Your browser doesn't support javascript.
Show: 20 | 50 | 100
Results 1 - 2 de 2
Mayo Clin Proc ; 98(3): 451-457, 2023 03.
Article in English | MEDLINE | ID: covidwho-2277982


There is scant information on the clinical progression, end-of-life decisions, and cause of death of patients with cancer diagnosed with COVID-19. Therefore, we conducted a case series of patients admitted to a comprehensive cancer center who did not survive their hospitalization. To determine the cause of death, 3 board-certified intensivists reviewed the electronic medical records. Concordance regarding cause of death was calculated. Discrepancies were resolved through a joint case-by-case review and discussion among the 3 reviewers. During the study period, 551 patients with cancer and COVID-19 were admitted to a dedicated specialty unit; among them, 61 (11.6%) were nonsurvivors. Among nonsurvivors, 31 (51%) patients had hematologic cancers, and 29 (48%) had undergone cancer-directed chemotherapy within 3 months before admission. The median time to death was 15 days (95% confidence interval [CI], 11.8 to 18.2). There were no differences in time to death by cancer category or cancer treatment intent. The majority of decedents (84%) had full code status at admission; however, 53 (87%) had do-not-resuscitate orders at the time of death. Most deaths were deemed to be COVID-19 related (88.5%). The concordance between the reviewers for the cause of death was 78.7%. In contrast to the belief that COVID-19 decedents die because of their comorbidities, in our study only 1 of every 10 patients died of cancer-related causes. Full-scale interventions were offered to all patients irrespective of oncologic treatment intent. However, most decedents in this population preferred care with nonresuscitative measures rather than full support at the end of life.

COVID-19 , Hematologic Neoplasms , Neoplasms , Humans , Cause of Death , Medical Oncology
Support Care Cancer ; 30(12): 10099-10109, 2022 Dec.
Article in English | MEDLINE | ID: covidwho-2174186


PURPOSE: Sepsis is a common complication in patients with cancer, but studies evaluating the outcomes of critically ill cancer patients with sepsis on a global scale are limited. We aimed to summarize the existing evidence on mortality rates in this patient population. METHODS: Prospective and retrospective observational studies evaluating critically ill adult cancer patients with sepsis, severe sepsis, and/or septic shock were included. Studies published from January 2010 to September 2021 that reported at least one mortality outcome were retrieved from MEDLINE (Ovid), Embase (Ovid), and Cochrane databases. Study selection, bias assessment, and data collection were performed independently by two reviewers, and any discrepancies were resolved by a third reviewer. The risk of bias was assessed using the Newcastle-Ottawa scale. We calculated pooled intensive care unit (ICU), hospital, and 28/30-day mortality rates. The heterogeneity of the data was tested using the chi-square test, with a P value < 0.10 indicating significant heterogeneity. RESULTS: A total of 5464 citations were reviewed, of which 10 studies met the inclusion criteria; these studies included 6605 patients. All studies had a Newcastle-Ottawa scale score of 7 or higher. The mean patient age ranged from 51.4 to 64.9 years. The pooled ICU, hospital, and 28/30 day mortality rates were 48% (95% CI, 43- 53%; I2 = 80.6%), 62% (95% CI, 58-67%; I2 = 0%), and 50% (95% CI, 38- 62%; I2 = 98%), respectively. Substantial between-study heterogeneity was observed. CONCLUSION: Critically ill cancer patients with sepsis had poor survival, with a hospital mortality rate of about two-thirds. The substantial observed heterogeneity among studies could be attributed to variability in the criteria used to define sepsis as well as variability in treatment, the severity of illness, and care across settings. Our results are a call to action to identify strategies that improve outcomes for cancer patients with sepsis.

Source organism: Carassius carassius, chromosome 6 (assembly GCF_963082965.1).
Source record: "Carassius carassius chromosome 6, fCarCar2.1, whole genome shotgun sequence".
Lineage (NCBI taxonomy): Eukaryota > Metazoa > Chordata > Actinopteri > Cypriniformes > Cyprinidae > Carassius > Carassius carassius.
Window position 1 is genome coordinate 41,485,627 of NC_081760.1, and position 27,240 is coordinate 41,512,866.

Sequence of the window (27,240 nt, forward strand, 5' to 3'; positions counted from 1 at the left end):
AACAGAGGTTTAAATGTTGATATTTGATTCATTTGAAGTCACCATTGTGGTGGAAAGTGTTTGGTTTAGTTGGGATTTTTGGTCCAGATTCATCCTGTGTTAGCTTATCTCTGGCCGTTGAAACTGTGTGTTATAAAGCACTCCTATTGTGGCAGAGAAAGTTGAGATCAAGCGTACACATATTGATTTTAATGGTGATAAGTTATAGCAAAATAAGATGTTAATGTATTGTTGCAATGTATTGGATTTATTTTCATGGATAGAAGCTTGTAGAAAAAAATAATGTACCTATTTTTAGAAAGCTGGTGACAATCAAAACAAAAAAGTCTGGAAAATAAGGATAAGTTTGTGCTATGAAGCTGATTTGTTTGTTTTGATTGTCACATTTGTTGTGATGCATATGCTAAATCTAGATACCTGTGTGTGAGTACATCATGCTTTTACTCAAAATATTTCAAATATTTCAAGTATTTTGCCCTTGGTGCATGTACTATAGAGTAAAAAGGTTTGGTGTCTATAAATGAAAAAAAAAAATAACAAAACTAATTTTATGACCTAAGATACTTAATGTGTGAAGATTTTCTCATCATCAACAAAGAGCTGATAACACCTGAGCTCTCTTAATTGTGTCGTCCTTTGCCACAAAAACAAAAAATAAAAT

Neoplasms , Sepsis , Adult , Humans , Middle Aged , Critical Illness , Retrospective Studies , Prospective Studies , Intensive Care Units , Sepsis/therapy , Neoplasms/complications